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Volume 21 No. 1
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All-Star statues provide out of the park art

From giant bobbleheads to America’s favorite blockhead, statues a big part of the game

So many times, there are disputes about the origins of an idea or program, even when you speak to those involved from the start.

Such is the case with the Statues on Parade program. Each MLB All-Star Game, the program places around the host city more than 30 5-foot-tall statues of an important local symbol. The statues also carry team and All-Star Game logos.

Some fans seek out their favorite individual team statue; others make a scavenger hunt out of finding all of them.

Team-branded replicas of the Statue of Liberty were part of the event in 2008.
Photo by: MLB Photos
“Before we knew what a selfie was, fans were taking pictures in front of their favorite statues, and it quickly became a big part of the All-Star Game,” said MLB licensing chief Howard Smith.

For a keepsake, fans were offered smaller versions of the statues, priced at $20 to $30 from Michael Lewis’ Forever Collectibles, a longtime MLB licensee.

Lewis said the program started around the 2003 All-Star Game at U.S. Cellular Field, when 35 6-foot-tall bobbleheads were placed throughout Chicago.

MLB’s program was inspired by the CowParade, launched several years earlier, in which local artists decorated fiberglass cows that were displayed across dozens of cities, including Chicago, in 1999.

“The statues were a way to create a business and a point of difference,” said Lewis, whose company is still producing the statuettes. Other licensees have produced statue lapel pins, key chains and other novelty items.

Because the 2008 Statues on Parade (for the All-Star Game at old Yankee Stadium) was so much bigger than its

predecessors, Smith maintains the program didn’t really begin until six years ago. But from whichever debut year one traces the origin, the statue parade has become an All-Star Game fixture and a way to spread the hype across the host city.

Smith said the appeal stems from an artful mix of nostalgia and authenticity.

“We have to pick the right icons to make it work,” Smith said, “but it’s like having an authentic All-Star cap; something they actually saw that’s a memory of the game. Unlike a cap, they are whimsical and can fit on your desk.”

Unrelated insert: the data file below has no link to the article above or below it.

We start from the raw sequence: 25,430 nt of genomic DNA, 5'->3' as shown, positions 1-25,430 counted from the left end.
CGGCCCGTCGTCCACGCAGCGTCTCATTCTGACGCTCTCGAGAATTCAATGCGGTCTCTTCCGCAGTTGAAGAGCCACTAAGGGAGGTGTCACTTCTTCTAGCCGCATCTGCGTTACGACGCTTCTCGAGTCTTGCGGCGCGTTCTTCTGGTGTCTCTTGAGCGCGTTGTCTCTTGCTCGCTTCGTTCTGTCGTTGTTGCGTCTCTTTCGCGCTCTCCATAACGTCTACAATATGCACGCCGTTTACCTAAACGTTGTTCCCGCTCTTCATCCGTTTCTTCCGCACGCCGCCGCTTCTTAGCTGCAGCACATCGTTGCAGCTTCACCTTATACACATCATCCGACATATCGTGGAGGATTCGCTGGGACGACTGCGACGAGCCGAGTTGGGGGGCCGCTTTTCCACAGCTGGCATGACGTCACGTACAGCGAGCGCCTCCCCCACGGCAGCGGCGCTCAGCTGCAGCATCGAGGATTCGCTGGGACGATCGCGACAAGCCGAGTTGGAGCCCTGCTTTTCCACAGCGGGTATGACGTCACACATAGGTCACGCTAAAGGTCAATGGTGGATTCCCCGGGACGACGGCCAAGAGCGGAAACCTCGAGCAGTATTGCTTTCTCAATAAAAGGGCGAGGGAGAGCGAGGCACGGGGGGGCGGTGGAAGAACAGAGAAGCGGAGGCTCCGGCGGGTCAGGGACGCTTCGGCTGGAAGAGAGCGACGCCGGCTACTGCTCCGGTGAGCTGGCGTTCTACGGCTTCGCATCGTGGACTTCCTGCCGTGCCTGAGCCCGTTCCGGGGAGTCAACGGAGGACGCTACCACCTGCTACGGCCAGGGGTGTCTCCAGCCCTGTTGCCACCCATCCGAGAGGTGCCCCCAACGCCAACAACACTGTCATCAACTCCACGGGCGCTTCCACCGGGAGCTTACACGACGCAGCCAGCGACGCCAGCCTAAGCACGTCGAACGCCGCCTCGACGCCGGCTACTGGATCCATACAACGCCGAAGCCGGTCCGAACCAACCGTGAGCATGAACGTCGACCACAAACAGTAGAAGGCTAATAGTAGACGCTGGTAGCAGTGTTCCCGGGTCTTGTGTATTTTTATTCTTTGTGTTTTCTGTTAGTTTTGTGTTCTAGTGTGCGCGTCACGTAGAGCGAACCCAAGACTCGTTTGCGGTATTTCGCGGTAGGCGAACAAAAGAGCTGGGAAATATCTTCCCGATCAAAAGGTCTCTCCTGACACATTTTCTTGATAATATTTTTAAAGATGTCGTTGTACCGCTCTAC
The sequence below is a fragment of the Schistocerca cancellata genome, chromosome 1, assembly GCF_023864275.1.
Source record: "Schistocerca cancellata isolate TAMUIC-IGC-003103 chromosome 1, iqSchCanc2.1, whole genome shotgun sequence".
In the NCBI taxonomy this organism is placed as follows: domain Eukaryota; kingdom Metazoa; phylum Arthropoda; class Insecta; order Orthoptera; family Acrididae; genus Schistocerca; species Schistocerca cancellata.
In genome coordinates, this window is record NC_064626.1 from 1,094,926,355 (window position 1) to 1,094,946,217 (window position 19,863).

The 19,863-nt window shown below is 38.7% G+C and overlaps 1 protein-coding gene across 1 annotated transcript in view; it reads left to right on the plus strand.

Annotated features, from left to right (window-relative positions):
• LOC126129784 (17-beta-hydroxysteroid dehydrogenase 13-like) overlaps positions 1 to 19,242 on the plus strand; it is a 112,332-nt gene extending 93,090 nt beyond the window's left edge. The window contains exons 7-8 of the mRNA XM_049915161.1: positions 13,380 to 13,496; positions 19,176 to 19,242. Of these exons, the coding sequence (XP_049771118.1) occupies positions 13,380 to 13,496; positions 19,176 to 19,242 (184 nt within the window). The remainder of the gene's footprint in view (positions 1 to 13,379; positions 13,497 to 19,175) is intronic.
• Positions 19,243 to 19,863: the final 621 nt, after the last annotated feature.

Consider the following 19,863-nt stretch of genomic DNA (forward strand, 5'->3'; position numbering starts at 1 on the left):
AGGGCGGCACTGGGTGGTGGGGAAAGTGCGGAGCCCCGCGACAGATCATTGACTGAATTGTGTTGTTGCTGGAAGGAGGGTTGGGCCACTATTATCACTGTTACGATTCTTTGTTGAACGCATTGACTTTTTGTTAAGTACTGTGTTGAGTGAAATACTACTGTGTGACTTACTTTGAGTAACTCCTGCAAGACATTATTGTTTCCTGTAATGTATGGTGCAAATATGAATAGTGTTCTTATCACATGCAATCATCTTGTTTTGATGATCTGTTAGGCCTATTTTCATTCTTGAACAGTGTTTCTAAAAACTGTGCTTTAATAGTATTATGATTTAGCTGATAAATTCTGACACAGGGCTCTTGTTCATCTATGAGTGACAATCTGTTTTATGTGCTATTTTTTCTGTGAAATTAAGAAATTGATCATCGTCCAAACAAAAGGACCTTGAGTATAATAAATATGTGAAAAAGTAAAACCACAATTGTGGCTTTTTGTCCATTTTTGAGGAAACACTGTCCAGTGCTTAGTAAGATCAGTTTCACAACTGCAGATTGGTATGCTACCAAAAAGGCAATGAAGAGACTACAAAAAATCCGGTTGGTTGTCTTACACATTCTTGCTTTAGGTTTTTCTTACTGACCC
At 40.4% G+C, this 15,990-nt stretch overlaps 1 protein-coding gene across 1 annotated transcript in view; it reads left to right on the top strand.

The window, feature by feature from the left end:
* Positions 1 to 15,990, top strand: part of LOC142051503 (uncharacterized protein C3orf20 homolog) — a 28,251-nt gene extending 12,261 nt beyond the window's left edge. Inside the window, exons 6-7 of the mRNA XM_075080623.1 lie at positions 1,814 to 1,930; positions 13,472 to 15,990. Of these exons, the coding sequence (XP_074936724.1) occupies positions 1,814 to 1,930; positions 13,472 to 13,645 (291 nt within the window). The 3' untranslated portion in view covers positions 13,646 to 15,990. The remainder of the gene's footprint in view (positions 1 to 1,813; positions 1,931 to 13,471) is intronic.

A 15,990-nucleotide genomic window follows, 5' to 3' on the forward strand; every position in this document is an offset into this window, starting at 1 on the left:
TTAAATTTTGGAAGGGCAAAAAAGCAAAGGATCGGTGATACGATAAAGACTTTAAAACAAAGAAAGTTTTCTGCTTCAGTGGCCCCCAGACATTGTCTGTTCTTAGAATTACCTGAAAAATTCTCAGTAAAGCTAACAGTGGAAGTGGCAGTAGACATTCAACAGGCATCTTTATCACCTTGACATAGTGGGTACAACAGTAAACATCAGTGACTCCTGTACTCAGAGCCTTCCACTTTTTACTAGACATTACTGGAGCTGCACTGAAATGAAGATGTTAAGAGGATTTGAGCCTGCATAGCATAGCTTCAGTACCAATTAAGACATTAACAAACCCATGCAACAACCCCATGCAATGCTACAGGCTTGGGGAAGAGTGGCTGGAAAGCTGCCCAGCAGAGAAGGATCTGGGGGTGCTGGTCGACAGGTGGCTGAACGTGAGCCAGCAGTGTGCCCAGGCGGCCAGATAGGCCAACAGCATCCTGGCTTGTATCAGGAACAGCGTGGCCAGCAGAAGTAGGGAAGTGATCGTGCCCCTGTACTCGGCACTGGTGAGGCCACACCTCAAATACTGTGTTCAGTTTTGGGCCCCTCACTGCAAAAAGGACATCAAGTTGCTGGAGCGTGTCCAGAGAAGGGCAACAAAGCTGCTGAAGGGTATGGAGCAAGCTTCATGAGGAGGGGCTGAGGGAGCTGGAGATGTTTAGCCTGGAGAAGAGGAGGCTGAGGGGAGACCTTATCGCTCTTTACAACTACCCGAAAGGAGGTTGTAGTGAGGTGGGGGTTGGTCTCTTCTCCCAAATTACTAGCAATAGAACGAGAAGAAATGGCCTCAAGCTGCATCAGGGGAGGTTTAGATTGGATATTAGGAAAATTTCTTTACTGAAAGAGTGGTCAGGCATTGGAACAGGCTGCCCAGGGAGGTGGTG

Licensed versions bearing the logos of all 30 MLB teams were produced only for the Statues of Liberty for that 2008 All-Star Game in New York; the Mickey Mouse program around the 2010 All-Star Game in Anaheim; and the apples designed for last year’s All-Star Game at Citi Field in New York. Not surprisingly, those were the most popular. Lewis said he sold between 60,000 and 80,000 units those years.

“Those were our best, but year to year it’s not entirely predictable because the markets change so much,” Lewis said. “It helps considerably if there’s a local retailer that really gets behind it.”

Peanuts characters are featured this year in honor of creator Charles Schulz, a native of Minneapolis.
Photo by: Minnesota Twins
For this year’s All-Star Game in Minnesota, it’s a different model. All the statues are in one location. As a tribute to Peanuts creator and Minneapolis native Charles Schulz, there are 10 5- to 6-foot-tall statues of Peanuts characters, dressed in Twins uniforms and carrying branded Wilson fielding gloves. Those statues started at Rice Park in St. Paul. In mid-June, they were moved to the Minneapolis Convention Center, site of this year’s All-Star Game FanFest.

Locals will see it as something familiar: There have been Peanuts On Parade exhibitions in Minnesota and elsewhere since 2000. Still, the current display is a piece of what MLB hopes will be a profitable cross-licensing program with Snoopy, Charlie Brown and the gang.

MLB’s e-commerce site currently has all 10 figurines ($24.99 each) and some Peanuts/All-Star Game T-shirts and lapel pins. MLB’s Smith is promising a much wider selection ahead, especially with a full-length Peanuts movie scheduled for release next year.

“We’re just at the front end of this thing,” he said.